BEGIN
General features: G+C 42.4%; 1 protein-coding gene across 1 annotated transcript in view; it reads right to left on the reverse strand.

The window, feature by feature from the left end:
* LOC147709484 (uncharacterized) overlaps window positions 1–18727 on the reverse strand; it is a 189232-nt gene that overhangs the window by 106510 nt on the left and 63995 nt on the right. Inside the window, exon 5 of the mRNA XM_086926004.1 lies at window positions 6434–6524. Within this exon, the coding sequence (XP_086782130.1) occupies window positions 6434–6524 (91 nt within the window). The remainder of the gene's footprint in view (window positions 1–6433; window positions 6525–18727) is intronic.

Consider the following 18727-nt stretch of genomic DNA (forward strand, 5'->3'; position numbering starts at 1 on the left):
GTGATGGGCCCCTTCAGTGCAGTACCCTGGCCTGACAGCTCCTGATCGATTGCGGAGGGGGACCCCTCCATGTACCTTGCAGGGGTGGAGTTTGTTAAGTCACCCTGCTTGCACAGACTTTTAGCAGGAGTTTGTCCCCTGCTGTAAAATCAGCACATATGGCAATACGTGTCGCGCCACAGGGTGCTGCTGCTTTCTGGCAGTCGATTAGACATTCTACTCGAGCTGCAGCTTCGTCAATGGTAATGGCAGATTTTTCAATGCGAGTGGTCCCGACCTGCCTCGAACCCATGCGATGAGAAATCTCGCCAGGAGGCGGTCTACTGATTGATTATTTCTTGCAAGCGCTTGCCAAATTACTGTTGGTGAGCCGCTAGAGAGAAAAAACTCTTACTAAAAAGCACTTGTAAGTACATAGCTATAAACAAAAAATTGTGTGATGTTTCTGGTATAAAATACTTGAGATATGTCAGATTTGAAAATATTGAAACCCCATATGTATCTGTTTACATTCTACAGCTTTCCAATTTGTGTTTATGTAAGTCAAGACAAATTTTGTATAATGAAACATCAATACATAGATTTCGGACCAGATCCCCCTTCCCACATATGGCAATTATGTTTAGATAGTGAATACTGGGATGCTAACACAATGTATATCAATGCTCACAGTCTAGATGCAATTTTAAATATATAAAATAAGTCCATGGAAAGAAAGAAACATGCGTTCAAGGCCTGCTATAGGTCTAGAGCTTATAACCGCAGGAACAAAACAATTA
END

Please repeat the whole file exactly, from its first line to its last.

General features: G+C 42.4%; 1 protein-coding gene across 1 annotated transcript in view; it reads right to left on the reverse strand.

The window, feature by feature from the left end:
* LOC147709484 (uncharacterized) overlaps window positions 1–18727 on the reverse strand; it is a 189232-nt gene that overhangs the window by 106510 nt on the left and 63995 nt on the right. Inside the window, exon 5 of the mRNA XM_086926004.1 lies at window positions 6434–6524. Within this exon, the coding sequence (XP_086782130.1) occupies window positions 6434–6524 (91 nt within the window). The remainder of the gene's footprint in view (window positions 1–6433; window positions 6525–18727) is intronic.

Consider the following 18727-nt stretch of genomic DNA (forward strand, 5'->3'; position numbering starts at 1 on the left):
GTGATGGGCCCCTTCAGTGCAGTACCCTGGCCTGACAGCTCCTGATCGATTGCGGAGGGGGACCCCTCCATGTACCTTGCAGGGGTGGAGTTTGTTAAGTCACCCTGCTTGCACAGACTTTTAGCAGGAGTTTGTCCCCTGCTGTAAAATCAGCACATATGGCAATACGTGTCGCGCCACAGGGTGCTGCTGCTTTCTGGCAGTCGATTAGACATTCTACTCGAGCTGCAGCTTCGTCAATGGTAATGGCAGATTTTTCAATGCGAGTGGTCCCGACCTGCCTCGAACCCATGCGATGAGAAATCTCGCCAGGAGGCGGTCTACTGATTGATTATTTCTTGCAAGCGCTTGCCAAATTACTGTTGGTGAGCCGCTAGAGAGAAAAAACTCTTACTAAAAAGCACTTGTAAGTACATAGCTATAAACAAAAAATTGTGTGATGTTTCTGGTATAAAATACTTGAGATATGTCAGATTTGAAAATATTGAAACCCCATATGTATCTGTTTACATTCTACAGCTTTCCAATTTGTGTTTATGTAAGTCAAGACAAATTTTGTATAATGAAACATCAATACATAGATTTCGGACCAGATCCCCCTTCCCACATATGGCAATTATGTTTAGATAGTGAATACTGGGATGCTAACACAATGTATATCAATGCTCACAGTCTAGATGCAATTTTAAATATATAAAATAAGTCCATGGAAAGAAAGAAACATGCGTTCAAGGCCTGCTATAGGTCTAGAGCTTATAACCGCAGGAACAAAACAATTA